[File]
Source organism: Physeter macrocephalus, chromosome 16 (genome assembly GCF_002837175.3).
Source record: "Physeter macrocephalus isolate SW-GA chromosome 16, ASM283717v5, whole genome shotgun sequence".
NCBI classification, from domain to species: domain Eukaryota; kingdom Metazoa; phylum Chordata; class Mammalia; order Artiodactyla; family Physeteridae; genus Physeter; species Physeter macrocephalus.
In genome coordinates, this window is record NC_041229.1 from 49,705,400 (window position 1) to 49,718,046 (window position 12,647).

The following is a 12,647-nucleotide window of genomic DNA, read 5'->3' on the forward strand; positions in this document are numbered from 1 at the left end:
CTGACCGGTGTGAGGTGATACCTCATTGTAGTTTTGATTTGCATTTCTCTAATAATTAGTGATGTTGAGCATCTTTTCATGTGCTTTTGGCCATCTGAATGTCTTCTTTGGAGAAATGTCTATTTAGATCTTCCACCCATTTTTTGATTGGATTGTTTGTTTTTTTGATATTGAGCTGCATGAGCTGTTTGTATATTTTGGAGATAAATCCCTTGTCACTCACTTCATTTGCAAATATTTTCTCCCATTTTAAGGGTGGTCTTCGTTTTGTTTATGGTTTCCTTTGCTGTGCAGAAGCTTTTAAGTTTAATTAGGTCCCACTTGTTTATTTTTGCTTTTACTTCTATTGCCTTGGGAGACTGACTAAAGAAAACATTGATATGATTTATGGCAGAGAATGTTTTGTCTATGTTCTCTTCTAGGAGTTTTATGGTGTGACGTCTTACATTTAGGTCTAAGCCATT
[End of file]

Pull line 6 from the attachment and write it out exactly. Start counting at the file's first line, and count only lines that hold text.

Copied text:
CTGACCGGTGTGAGGTGATACCTCATTGTAGTTTTGATTTGCATTTCTCTAATAATTAGTGATGTTGAGCATCTTTTCATGTGCTTTTGGCCATCTGAATGTCTTCTTTGGAGAAATGTCTATTTAGATCTTCCACCCATTTTTTGATTGGATTGTTTGTTTTTTTGATATTGAGCTGCATGAGCTGTTTGTATATTTTGGAGATAAATCCCTTGTCACTCACTTCATTTGCAAATATTTTCTCCCATTTTAAGGGTGGTCTTCGTTTTGTTTATGGTTTCCTTTGCTGTGCAGAAGCTTTTAAGTTTAATTAGGTCCCACTTGTTTATTTTTGCTTTTACTTCTATTGCCTTGGGAGACTGACTAAAGAAAACATTGATATGATTTATGGCAGAGAATGTTTTGTCTATGTTCTCTTCTAGGAGTTTTATGGTGTGACGTCTTACATTTAGGTCTAAGCCATT